Are you looking for the best Nikon D4 lens in 2023?
If so, you know that getting the most value out of your bang is difficult with so many lenses on the market.
Luckily for you, I will show you how to choose the best Nikon D4 lenses in this guide.
The Nikon D4 is a 16MPX, full-frame pro-DSLR camera that shoots at 11 FPS (or 10 FPS with continuous autofocus).
Ergonomically speaking, it is a considerable improvement compared to DS3. This camera comes with a 91,000-pixel metering sensor and decisive autofocus, which can work in low-light conditions, even with a small aperture lens.
The ISO can be expanded to an incredible 204,800 and has rear-mounted controls to make shooting more accessible, even in the dark.
Keep reading if you wonder how I managed to squeeze even more power out of this beast camera.
Capture stunning moments with unrivaled clarity and precision. Unlock the true potential of your shots with this exceptional lens.
Elevate your photography game with this lens. Zoom in to capture breathtaking details and freeze time with impeccable focus.
Experience professional-grade performance. This lens offers a wide range of focal lengths for every shooting scenario.
Table of Contents
Best Prime Lens for Portraits
Nikon AF-S 50mm f/1.4G is a great lens, no doubt about it. The Aspherical lens element removes chromatic and other aberrations from photos, even at the widest aperture. It is meant to be used with full-frame cameras, which is why D4 utilized its power.
The picture quality is terrific. All of the images I got were very sharp and with crisp details. Since I mainly used it and tested it as a prime lens, I’m delighted with the quality of the bokeh effect in the background. The depth of field is fantastic, and it is no wonder. It is, after all, an f/1.4 lens.
I tried out the studio’s lens, doing photo shooting of live subjects, and was surprised by the image quality, even without all of the studio equipment.
I didn’t have to face the image’s unwanted shadows or blown-out parts. It works great in low light to shoot excellent portraits during blue hours or indoors, even without intense artificial light.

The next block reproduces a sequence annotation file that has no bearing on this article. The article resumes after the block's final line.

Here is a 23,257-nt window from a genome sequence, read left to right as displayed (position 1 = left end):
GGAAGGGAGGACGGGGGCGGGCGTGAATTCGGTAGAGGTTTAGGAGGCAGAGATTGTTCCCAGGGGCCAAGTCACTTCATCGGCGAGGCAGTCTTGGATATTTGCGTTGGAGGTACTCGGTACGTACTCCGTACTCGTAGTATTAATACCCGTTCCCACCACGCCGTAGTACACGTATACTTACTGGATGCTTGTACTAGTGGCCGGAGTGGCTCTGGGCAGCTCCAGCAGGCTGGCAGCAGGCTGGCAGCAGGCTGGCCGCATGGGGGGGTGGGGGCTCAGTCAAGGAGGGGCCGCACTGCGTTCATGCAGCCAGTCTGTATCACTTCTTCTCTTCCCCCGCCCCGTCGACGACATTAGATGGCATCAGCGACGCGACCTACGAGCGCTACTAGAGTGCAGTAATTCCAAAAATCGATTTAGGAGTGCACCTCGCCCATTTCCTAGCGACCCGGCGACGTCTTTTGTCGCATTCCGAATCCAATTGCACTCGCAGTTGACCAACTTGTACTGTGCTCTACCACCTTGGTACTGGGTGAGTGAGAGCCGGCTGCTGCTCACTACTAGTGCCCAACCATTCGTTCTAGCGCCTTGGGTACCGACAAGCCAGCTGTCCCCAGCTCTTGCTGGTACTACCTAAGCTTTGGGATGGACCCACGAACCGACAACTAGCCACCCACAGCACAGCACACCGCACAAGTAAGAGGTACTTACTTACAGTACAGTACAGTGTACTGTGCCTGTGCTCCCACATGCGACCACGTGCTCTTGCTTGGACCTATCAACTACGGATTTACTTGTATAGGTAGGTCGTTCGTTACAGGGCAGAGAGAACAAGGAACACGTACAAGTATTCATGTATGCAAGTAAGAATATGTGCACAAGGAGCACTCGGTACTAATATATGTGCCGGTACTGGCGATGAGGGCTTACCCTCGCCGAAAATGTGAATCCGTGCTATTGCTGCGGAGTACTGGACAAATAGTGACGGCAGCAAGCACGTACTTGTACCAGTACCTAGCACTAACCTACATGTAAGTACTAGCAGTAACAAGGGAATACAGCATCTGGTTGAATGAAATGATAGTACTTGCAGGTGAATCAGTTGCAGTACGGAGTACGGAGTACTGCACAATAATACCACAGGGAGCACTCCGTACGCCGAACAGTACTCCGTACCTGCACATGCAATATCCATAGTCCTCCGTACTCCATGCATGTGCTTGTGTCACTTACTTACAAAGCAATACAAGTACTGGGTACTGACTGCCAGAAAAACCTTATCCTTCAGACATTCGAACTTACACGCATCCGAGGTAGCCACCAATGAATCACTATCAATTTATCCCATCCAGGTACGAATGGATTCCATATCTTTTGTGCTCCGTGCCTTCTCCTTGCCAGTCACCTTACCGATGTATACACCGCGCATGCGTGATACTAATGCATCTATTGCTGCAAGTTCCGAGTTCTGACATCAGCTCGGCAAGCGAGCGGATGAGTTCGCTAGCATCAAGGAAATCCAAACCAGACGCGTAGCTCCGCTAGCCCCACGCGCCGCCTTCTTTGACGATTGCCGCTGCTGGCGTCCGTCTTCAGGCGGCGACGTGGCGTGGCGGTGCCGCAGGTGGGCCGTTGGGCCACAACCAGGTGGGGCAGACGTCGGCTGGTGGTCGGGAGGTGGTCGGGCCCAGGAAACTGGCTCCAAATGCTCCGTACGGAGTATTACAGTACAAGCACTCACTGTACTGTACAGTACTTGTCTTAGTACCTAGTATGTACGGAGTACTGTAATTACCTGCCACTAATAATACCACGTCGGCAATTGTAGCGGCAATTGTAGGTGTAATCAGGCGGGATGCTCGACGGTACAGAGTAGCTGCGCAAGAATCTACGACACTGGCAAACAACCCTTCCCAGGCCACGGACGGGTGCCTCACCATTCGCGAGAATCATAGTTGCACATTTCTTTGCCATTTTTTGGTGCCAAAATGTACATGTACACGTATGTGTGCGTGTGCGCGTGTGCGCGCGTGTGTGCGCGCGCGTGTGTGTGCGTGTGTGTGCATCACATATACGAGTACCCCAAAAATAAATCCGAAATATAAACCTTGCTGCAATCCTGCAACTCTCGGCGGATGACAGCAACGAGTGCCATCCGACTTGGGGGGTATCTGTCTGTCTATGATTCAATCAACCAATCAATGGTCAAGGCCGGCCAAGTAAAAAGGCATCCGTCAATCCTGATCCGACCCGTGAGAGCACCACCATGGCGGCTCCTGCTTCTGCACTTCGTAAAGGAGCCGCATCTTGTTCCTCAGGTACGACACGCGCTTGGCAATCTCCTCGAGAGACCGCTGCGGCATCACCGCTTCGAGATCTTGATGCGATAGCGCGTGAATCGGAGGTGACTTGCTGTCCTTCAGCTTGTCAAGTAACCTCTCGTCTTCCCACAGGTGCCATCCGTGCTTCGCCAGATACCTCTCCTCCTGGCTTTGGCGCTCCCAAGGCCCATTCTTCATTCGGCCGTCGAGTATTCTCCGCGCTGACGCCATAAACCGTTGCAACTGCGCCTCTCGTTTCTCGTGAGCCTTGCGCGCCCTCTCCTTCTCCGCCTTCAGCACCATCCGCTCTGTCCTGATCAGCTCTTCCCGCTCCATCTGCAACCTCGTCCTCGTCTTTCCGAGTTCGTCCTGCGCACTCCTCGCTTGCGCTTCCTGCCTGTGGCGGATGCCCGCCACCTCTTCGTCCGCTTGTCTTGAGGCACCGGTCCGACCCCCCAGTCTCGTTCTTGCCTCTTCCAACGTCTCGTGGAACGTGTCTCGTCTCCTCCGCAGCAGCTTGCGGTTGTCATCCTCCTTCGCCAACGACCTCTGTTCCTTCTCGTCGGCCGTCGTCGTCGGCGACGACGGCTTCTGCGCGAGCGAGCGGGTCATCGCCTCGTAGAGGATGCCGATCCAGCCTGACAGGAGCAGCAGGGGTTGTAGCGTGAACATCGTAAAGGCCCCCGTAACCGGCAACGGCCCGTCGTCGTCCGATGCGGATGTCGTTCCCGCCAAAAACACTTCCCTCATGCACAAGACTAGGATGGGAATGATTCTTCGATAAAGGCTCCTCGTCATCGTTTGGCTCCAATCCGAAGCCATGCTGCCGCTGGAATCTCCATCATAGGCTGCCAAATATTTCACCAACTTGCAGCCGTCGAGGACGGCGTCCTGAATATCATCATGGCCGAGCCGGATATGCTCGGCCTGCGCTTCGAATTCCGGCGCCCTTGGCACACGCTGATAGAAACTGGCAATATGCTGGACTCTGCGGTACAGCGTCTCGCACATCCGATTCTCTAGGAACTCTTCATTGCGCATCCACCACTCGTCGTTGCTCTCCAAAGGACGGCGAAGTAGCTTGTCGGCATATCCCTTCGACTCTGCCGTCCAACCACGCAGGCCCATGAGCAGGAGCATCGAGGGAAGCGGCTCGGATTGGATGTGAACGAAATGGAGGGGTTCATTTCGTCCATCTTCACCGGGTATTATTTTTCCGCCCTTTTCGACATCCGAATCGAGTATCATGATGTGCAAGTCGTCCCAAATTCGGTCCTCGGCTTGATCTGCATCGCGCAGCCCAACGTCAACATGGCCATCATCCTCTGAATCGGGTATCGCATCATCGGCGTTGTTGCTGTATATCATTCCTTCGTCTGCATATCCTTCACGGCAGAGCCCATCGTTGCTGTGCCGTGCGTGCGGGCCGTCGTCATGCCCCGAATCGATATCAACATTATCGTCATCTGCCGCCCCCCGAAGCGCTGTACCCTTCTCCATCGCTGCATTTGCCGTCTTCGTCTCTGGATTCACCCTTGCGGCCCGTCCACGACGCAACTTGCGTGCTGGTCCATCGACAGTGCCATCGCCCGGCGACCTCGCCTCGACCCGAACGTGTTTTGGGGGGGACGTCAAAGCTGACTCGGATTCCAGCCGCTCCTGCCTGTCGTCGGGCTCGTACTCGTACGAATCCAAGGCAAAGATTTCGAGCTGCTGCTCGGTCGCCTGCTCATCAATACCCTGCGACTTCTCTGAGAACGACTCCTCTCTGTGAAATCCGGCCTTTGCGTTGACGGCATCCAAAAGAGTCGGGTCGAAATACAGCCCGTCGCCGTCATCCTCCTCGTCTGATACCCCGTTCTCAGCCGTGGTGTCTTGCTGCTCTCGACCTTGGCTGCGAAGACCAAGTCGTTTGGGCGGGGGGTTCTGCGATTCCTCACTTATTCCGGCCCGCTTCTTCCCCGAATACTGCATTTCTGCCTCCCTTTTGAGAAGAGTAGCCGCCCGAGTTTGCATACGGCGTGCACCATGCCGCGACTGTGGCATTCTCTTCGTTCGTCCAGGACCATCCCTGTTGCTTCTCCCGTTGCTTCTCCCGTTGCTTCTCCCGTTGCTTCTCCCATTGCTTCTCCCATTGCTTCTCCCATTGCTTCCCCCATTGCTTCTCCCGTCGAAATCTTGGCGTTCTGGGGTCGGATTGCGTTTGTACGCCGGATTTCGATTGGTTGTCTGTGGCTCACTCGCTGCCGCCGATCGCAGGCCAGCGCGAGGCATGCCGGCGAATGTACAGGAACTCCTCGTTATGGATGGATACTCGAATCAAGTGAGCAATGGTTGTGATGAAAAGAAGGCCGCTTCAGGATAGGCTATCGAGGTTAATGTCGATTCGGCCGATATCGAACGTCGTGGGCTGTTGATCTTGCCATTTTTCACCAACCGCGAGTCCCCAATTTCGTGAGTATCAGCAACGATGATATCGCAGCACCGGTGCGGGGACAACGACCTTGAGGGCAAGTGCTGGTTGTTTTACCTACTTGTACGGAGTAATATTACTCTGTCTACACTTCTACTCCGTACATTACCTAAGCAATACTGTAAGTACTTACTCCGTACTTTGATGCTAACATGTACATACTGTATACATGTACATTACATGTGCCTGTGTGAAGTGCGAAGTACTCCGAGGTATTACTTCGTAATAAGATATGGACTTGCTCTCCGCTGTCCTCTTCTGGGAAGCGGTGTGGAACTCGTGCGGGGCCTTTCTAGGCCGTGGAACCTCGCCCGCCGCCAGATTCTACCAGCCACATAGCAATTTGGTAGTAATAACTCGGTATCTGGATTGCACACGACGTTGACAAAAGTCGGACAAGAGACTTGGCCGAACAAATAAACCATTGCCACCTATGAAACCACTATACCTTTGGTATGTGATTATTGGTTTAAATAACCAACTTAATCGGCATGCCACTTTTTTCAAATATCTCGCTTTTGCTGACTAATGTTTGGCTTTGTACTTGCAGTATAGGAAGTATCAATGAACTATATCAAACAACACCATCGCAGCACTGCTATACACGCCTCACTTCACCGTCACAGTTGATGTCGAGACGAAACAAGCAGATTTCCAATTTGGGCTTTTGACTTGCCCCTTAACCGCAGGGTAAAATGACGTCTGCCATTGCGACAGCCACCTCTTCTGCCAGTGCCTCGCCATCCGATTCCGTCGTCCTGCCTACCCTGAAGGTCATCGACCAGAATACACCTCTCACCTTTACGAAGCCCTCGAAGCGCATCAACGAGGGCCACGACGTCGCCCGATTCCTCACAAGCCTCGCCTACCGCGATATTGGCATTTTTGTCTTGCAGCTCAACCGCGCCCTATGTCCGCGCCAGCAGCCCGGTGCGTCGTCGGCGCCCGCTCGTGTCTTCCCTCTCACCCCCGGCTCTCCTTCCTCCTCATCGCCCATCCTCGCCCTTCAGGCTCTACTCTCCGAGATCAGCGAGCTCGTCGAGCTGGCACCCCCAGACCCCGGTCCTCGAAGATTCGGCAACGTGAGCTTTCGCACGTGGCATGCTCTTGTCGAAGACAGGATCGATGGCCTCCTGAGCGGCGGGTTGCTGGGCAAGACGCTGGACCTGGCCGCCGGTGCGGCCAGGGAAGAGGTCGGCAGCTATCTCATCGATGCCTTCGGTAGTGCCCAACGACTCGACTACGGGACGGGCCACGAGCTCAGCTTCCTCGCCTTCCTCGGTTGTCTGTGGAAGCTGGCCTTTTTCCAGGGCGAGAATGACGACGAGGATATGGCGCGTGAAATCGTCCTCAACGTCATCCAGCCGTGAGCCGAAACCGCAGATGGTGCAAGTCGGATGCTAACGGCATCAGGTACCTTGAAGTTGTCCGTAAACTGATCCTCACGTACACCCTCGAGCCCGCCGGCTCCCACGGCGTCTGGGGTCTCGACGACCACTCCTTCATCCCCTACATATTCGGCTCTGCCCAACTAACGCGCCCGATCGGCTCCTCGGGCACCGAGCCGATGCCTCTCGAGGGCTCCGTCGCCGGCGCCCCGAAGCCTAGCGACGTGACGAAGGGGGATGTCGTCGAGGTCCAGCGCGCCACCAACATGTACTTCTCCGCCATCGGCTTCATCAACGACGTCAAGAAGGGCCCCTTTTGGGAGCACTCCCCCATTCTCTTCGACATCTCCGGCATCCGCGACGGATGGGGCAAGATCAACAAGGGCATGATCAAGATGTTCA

- Excellent balance of contrast
- You can open it up to f1.4
- Fast, bright, and sharp
- Great low-light performance
- No aperture ring
- Color fringing is noticeable
Best Wide-Angle Lens for Landscapes
Speaking about wide-angled lenses, Tamron 15-30mm f/2.8 is my top choice. It comes packed with a silent ultrasonic motor to ensure the autofocus is on point: fast, accurate, and quiet. This lens is the right solution for a full-frame DSLR camera since it comes with a nine-blade round aperture, which creates perfect bokeh effects.
The focus is high-speed, which can come in handy, considering you might want to shoot moving things in the open field. It is a wide-angle lens that shoots landscapes and nature so that some photographers might object to the weight and size.
The lens is extensive, but it comes with zoom and focuses rings that are somewhat stiff yet, comfortable to use. I took lots of photos using this lens without the tripod and didn’t experience any issues.
The f/2.8 ensures lots of light comes in, and with a monopod, you can easily use this lens as your primary tool for astrophotography.
One of the best qualities of this lens is its high image quality and sharpness in all corners. It is constructed brilliantly and ergonomically.
Although it is a massive lens mainly made of plastic, the material is well utilized, giving an impression of high-quality plastic.
- Great value for the money
- Good control over vignetting
- Minimal chromatic aberrations
- Excellent central sharpness
- Barrel distortion at 15 mm
- Big and heavy
Best All-Around lens for everyday photography
Why is Nikon AF-S 24-120mm a great lens? Because it is a perfect full-frame format standard zoom lens aimed at landscapes, portraits, weddings, and distant subjects.
All of that while offering a maximum aperture throughout the whole zoom range. It also comes with VR II image stabilization, so your handheld shooting will not be annoying.